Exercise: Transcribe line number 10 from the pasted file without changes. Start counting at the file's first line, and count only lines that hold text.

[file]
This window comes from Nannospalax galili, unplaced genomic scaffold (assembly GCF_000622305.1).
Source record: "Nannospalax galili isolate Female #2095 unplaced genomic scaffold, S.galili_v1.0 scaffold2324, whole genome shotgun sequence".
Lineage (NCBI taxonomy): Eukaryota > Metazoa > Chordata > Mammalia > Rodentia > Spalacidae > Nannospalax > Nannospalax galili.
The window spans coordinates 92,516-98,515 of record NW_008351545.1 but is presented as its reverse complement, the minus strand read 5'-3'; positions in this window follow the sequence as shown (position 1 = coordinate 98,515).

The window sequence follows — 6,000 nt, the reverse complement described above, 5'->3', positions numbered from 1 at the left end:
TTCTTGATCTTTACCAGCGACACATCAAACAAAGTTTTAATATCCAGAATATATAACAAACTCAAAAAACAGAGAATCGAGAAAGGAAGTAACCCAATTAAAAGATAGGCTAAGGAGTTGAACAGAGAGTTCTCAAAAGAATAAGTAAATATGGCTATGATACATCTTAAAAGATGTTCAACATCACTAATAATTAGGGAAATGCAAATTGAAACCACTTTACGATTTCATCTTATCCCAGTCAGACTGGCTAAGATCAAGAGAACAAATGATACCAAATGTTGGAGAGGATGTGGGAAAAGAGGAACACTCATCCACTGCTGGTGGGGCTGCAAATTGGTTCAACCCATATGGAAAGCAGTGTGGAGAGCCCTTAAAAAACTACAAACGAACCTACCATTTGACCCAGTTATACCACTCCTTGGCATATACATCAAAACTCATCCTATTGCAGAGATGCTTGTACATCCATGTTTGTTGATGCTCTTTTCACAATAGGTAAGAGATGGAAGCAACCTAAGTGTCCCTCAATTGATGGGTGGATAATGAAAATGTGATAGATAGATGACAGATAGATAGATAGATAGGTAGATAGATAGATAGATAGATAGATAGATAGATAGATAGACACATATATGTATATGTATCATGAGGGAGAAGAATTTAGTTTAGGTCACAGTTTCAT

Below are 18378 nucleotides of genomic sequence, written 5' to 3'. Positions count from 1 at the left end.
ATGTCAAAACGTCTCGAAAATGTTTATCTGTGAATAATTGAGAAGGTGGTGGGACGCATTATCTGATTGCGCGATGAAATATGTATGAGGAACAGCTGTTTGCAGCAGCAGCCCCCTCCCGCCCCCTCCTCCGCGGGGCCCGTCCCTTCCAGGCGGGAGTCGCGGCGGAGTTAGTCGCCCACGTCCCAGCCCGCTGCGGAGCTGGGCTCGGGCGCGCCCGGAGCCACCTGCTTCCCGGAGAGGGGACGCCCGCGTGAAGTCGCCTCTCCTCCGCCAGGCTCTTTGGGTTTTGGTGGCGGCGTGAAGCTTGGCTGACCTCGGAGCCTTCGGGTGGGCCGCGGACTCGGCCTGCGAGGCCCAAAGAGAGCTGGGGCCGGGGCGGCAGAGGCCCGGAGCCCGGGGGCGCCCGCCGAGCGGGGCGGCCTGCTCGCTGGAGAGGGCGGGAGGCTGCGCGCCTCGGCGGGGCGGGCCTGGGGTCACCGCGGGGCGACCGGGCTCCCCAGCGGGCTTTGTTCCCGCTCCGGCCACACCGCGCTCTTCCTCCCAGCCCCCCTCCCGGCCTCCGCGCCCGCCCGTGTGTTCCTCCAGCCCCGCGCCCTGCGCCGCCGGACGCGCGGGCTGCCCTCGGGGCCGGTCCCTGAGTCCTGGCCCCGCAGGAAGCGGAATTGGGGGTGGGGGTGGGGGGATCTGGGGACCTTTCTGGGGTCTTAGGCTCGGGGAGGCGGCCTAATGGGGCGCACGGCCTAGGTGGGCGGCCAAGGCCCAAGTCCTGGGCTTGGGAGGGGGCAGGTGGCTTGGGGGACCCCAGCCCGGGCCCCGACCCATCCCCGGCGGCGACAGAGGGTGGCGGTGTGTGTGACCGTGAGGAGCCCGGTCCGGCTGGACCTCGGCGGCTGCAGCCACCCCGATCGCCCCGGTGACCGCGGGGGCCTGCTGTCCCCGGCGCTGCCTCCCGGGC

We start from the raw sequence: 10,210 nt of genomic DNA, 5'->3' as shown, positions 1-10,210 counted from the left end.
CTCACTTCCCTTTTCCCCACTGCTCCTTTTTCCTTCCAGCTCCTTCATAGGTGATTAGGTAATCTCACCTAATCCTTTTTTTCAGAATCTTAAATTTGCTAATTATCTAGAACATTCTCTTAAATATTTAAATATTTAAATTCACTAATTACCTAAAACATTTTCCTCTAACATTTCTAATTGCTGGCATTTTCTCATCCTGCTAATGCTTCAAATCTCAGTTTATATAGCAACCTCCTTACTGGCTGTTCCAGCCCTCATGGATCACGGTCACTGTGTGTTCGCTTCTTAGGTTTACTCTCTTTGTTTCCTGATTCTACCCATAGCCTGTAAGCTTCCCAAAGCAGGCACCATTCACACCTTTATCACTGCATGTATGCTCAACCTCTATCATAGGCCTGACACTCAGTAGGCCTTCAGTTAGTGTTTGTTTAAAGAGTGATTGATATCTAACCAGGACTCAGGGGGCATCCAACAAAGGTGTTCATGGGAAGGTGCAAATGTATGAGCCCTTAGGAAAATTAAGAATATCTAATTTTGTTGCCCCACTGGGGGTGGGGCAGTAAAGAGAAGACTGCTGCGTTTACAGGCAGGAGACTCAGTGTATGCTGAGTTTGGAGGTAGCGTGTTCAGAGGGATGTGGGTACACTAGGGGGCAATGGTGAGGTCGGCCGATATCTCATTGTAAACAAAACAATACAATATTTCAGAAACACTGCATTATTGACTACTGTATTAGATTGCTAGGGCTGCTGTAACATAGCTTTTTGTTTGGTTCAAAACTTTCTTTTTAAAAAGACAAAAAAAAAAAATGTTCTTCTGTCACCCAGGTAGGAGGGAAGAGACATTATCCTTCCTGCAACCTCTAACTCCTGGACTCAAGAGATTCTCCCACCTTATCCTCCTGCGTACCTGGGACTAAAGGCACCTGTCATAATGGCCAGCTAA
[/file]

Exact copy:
CTCACTTCCCTTTTCCCCACTGCTCCTTTTTCCTTCCAGCTCCTTCATAGGTGATTAGGTAATCTCACCTAATCCTTTTTTTCAGAATCTTAAATTTGCTAATTATCTAGAACATTCTCTTAAATATTTAAATATTTAAATTCACTAATTACCTAAAACATTTTCCTCTAACATTTCTAATTGCTGGCATTTTCTCATCCTGCTAATGCTTCAAATCTCAGTTTATATAGCAACCTCCTTACTGGCTGTTCCAGCCCTCATGGATCACGGTCACTGTGTGTTCGCTTCTTAGGTTTACTCTCTTTGTTTCCTGATTCTACCCATAGCCTGTAAGCTTCCCAAAGCAGGCACCATTCACACCTTTATCACTGCATGTATGCTCAACCTCTATCATAGGCCTGACACTCAGTAGGCCTTCAGTTAGTGTTTGTTTAAAGAGTGATTGATATCTAACCAGGACTCAGGGGGCATCCAACAAAGGTGTTCATGGGAAGGTGCAAATGTATGAGCCCTTAGGAAAATTAAGAATATCTAATTTTGTTGCCCCACTGGGGGTGGGGCAGTAAAGAGAAGACTGCTGCGTTTACAGGCAGGAGACTCAGTGTATGCTGAGTTTGGAGGTAGCGTGTTCAGAGGGATGTGGGTACACTAGGGGGCAATGGTGAGGTCGGCCGATATCTCATTGTAAACAAAACAATACAATATTTCAGAAACACTGCATTATTGACTACTGTATTAGATTGCTAGGGCTGCTGTAACATAGCTTTTTGTTTGGTTCAAAACTTTCTTTTTAAAAAGACAAAAAAAAAAAATGTTCTTCTGTCACCCAGGTAGGAGGGAAGAGACATTATCCTTCCTGCAACCTCTAACTCCTGGACTCAAGAGATTCTCCCACCTTATCCTCCTGCGTACCTGGGACTAAAGGCACCTGTCATAATGGCCAGCTAA